Black (I Knew You’d Be Lovely, 2011) details how she coped with the death of her father, then with a series of illnesses and other devastating personal losses.
The author’s father, a professor of math at MIT, was her best friend, especially during her teenage years. When she became “suspicious about the nature of existence,” he was always there to counter her fears with his no-nonsense “what-you-see-is-what-you-get” view of life. His decline and death not long after she graduated from Harvard upended her world. Already unsure what she would do with her life, Black “stopped paying [her] bills and doing laundry” as she battled an eating disorder. She sought work halfheartedly, first as a movie theater usher and then an ice cream server. Just as she began making peace with her father’s death, the author finally stumbled into a job as a proofreader. She bought a house in the country, found Jesus, and met the writer-boyfriend she christened “the Last of the Last Great Men.” Her happily settled life took an unexpected turn for the worse when she suddenly began to experience disturbing physical symptoms that no doctor or health test could explain. She then embarked on a medical odyssey that seemed to end with a diagnosis of mold illness. Even after she began treatment and got rid of her home and all her infected possessions, she continued to have symptoms that defied medical logic. Hysterical, Black took out her frustrations on her long-suffering boyfriend, who eventually left. Visits to the many subsequent specialists she saw in her quest for answers showed that her gut was not only a “Disneyland for pathogens,” but that she was suffering from iron overload. Though at times overly disjointed, the book still succeeds in offering a candid depiction of a woman’s struggle with her own vulnerabilities as she seeks to understand the “pile of terrifyingly beautiful rubble” left in the wake of all her struggles.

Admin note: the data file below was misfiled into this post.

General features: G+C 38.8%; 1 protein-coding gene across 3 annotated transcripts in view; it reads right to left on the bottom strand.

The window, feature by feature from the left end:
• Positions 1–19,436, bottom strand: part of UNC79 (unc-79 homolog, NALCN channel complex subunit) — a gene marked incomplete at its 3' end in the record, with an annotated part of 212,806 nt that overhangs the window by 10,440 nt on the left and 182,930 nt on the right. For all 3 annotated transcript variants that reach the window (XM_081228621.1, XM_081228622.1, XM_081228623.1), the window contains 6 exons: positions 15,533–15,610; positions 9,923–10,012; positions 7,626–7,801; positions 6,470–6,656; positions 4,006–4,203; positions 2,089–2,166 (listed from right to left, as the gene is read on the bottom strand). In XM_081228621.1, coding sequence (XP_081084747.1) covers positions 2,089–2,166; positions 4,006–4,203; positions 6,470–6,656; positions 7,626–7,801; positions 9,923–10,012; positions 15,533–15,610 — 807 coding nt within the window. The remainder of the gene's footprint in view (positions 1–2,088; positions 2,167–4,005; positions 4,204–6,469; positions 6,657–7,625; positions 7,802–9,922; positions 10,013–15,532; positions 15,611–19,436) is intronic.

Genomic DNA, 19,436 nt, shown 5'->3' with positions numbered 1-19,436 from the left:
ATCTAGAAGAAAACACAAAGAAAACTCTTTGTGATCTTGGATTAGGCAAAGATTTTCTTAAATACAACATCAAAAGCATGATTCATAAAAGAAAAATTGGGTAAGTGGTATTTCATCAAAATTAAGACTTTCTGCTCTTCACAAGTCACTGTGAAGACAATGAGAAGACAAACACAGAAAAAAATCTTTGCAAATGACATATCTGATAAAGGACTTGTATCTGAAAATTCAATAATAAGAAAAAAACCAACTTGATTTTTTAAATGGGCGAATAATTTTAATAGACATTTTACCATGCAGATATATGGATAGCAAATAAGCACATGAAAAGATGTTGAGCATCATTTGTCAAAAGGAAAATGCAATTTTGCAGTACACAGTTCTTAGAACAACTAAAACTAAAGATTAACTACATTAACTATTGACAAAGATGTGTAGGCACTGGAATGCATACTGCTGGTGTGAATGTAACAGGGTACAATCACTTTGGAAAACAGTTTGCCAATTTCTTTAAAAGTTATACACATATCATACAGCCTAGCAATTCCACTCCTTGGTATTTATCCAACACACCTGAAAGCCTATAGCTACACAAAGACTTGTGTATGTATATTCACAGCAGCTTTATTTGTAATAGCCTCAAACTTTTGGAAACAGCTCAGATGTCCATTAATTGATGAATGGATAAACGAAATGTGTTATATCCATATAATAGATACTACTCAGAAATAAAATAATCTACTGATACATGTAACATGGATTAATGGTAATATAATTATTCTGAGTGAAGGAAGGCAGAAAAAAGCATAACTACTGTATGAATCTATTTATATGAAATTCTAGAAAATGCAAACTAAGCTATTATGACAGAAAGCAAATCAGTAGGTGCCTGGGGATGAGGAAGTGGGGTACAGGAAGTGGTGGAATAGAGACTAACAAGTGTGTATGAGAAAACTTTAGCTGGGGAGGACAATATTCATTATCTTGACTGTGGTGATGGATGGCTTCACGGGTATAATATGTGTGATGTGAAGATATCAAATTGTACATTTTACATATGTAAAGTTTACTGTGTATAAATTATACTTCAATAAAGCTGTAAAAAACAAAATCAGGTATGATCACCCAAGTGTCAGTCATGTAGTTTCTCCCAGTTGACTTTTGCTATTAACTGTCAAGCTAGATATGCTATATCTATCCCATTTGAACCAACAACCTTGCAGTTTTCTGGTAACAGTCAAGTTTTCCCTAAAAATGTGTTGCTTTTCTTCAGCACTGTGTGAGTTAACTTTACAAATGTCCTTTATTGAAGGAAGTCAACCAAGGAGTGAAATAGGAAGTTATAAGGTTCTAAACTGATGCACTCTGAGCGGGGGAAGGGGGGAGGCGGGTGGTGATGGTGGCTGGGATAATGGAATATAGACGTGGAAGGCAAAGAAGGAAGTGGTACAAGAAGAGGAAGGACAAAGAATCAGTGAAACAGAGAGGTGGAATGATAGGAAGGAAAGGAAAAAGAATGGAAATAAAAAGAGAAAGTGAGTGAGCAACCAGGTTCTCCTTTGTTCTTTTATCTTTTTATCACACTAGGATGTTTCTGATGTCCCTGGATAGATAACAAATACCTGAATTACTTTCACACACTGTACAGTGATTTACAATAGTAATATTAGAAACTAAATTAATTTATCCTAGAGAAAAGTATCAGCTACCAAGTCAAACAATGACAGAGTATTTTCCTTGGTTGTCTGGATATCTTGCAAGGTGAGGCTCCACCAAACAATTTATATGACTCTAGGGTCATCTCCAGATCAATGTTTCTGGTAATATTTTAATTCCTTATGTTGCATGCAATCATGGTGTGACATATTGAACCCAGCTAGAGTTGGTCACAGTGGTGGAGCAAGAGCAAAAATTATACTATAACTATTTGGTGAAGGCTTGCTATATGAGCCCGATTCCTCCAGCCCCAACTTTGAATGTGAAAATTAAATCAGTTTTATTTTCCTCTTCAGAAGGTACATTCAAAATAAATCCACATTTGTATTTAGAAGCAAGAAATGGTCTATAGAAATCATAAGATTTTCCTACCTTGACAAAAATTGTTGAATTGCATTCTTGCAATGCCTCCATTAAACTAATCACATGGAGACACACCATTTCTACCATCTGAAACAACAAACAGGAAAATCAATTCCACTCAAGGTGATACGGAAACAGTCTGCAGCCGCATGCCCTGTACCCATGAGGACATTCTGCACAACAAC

Flawed but no less poignant for its imperfections.